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# 7 Results

[635.1.1] The time evolution of almost invariant states can be defined by the addition of random recurrence times. [635.1.2] Let be the probability density of the sum

 (40)

of independent and identically-distributed random recurrence times . [635.1.3] Let from Equation (39) be the common probability density of all . [635.1.4] Then, with and ,

 (41)

is an -fold convolution of the discrete recurrence time density in Equation (39). [635.1.5] The family of distributions obeys

 (42)

for all , and the discrete analogue of Equation (5)

 (43)

holds for all . [635.1.6] Because the individual states in are indistinguishable within the given accuracy , but may evolve very differently in time, it is natural to define the duration of time needed for the first recurrence (a single time step) as an average

 (44)

over recurrence times. [635.1.7] If a macroscopic time evolution with a rescaled time exists, then one has to rescale the sums and the iterations

 (45)

in the limit with suitable norming constants .

###### Theorem 3.

[635.1.8] Let be the probability density of specified above in (41). [635.1.9] If the distributions of converge to a limit as for suitable norming constants , then there exist constants and , such that

 (46)

[page 636, §0]    where:

 (47)

if diverges, while

 (48)

if converges. [636.0.1] For , the function is . [636.0.2] For , the function for and

 (49)

for .

###### Proof.

[636.1.1] The existence of a limiting distribution for is known to be equivalent to the stability of the limit [18]. [636.1.2] If the limit distribution is nondegenerate, this implies that the rescaling constants have the form

 (50)

where is a slowly varying function [19], defined by the requirement that

 (51)

holds for all . [636.1.3] That the number obeys Equation (47) is proven in [18] (p. 179). [636.1.4] It is bounded as , because the rescaled random variables are positive.

[636.2.1] To prove Equation (46), note that the characteristic function of is the -th power

 (52)

because the characteristic functions of are identical for all . [636.2.2] Inverse Fourier transformation gives:

 (53)

where:

 (54)

and was substituted with . [636.2.3] Let denote the characteristic function of , so that

 (55)

holds.

[page 637, §1]    [637.1.1] Following [20], the difference in (46) can be decomposed and bounded from above as

 (56)

with constants to be specified below. [637.1.2] The terms involving from the second and third integral have been absorbed in the fourth integral. [637.1.3] The four integrals are now discussed further individually.

[637.2.1] The first integral converges uniformly to zero for , because belongs to the domain of attraction of a stable law with index , as already noted above.

[637.3.1] To estimate the second integral, note that the characteristic function belongs to the domain of attraction for index if and only if it behaves for as [20]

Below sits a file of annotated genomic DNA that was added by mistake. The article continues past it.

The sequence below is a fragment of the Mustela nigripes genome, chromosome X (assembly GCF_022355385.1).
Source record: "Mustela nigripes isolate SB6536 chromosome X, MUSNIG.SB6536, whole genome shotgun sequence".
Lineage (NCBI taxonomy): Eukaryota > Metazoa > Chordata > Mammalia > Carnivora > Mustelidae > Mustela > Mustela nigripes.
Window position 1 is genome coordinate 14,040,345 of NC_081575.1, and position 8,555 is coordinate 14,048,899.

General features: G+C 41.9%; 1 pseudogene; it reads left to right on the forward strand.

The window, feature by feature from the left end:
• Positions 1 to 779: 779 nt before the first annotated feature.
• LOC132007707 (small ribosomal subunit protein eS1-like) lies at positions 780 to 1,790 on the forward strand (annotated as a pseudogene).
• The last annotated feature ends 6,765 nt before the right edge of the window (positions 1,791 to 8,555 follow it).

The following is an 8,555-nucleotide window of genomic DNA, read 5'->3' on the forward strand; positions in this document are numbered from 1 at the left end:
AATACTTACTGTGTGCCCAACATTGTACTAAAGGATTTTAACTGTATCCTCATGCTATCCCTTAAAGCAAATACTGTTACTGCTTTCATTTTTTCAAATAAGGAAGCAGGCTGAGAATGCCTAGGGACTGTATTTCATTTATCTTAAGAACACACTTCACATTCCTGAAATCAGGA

(57)

where and is a slowly varying function at infinity obeying

 (58)

[637.3.2] By the representation theorem for slowly varying functions ([21] p. 12), there exist functions and , such that the function can be represented as

 (59)

[page 638, §0]    for some where is measurable and , as well as hold for . [638.0.1] As a consequence

 (60)

so that with and

 (61)

is obtained for . [638.0.2] Therefore, there exists for any a positive number independent of , such that

 (62)

for sufficiently large . [638.0.3] If is sufficiently large, it is then possible to choose an (and find ), such that

 (63)

and this converges to zero for .

[638.1.1] The third integral is estimated by noting that for . [638.1.2] Hence, there is a positive constant , such that

 (64)

for . [638.1.3] Consequently, with Equation (50),

 (65)

converges to zero as .

[638.2.1] Finally, the fourth integral converges to zero, because the characteristic function is integrable on . [638.2.2] In summary, all four terms in Equation (56) vanish for , and Equation (46) holds. ∎

[638.3.1] Equation (46) implies

 (66)

for sufficiently large and all . [638.3.2] Inserting this into Equation (45) gives

 (67)

[page 639, §0]    [639.0.1] For , the average return time is proportional to the discretization . [639.0.2] In the case , the average time for return into the set in a single step diverges. [639.0.3] This suggests an infinite rescaling of time as for . [639.0.4] This rescaling of time combined with was called the ultra-long-time limit in [22]. [639.0.5] In the ultra-long-time limit with:

 (68)

one finds from Equation (67) the result

 (69)

for sufficiently large and . [639.0.6] The limit gives rise to a family of one-parameter semigroups (with family index and parameter ) of ultra-long-time evolution operators

 (70)

which are convolutions instead of translations. [639.0.7] Note that because and . [639.0.8] The rescaled age evolutions are called fractional time evolutions, because their infinitesimal generators are fractional time derivatives [22, 23].

[639.1.1] The result shows that a proper mathematical formulation of local stationarity requires a generalization of the left-hand side in Equation (1), because Equation (1) assumes implicitly a translation along the orbit. [639.1.2] In general, the integration of infinitesimal system changes leads to convolutions instead of just translations along the orbit [22, 23]. [639.1.3] Of course, translations are a special case of convolutions, to which they reduce in the case when the parameter approaches unity. [639.1.4] For , one finds

 (71)

and therefore

 (72)

is a right translation. [639.1.5] Here, is an age or duration. [639.1.6] This shows that also the special case of induced right translations does not give a group, but only a semigroup.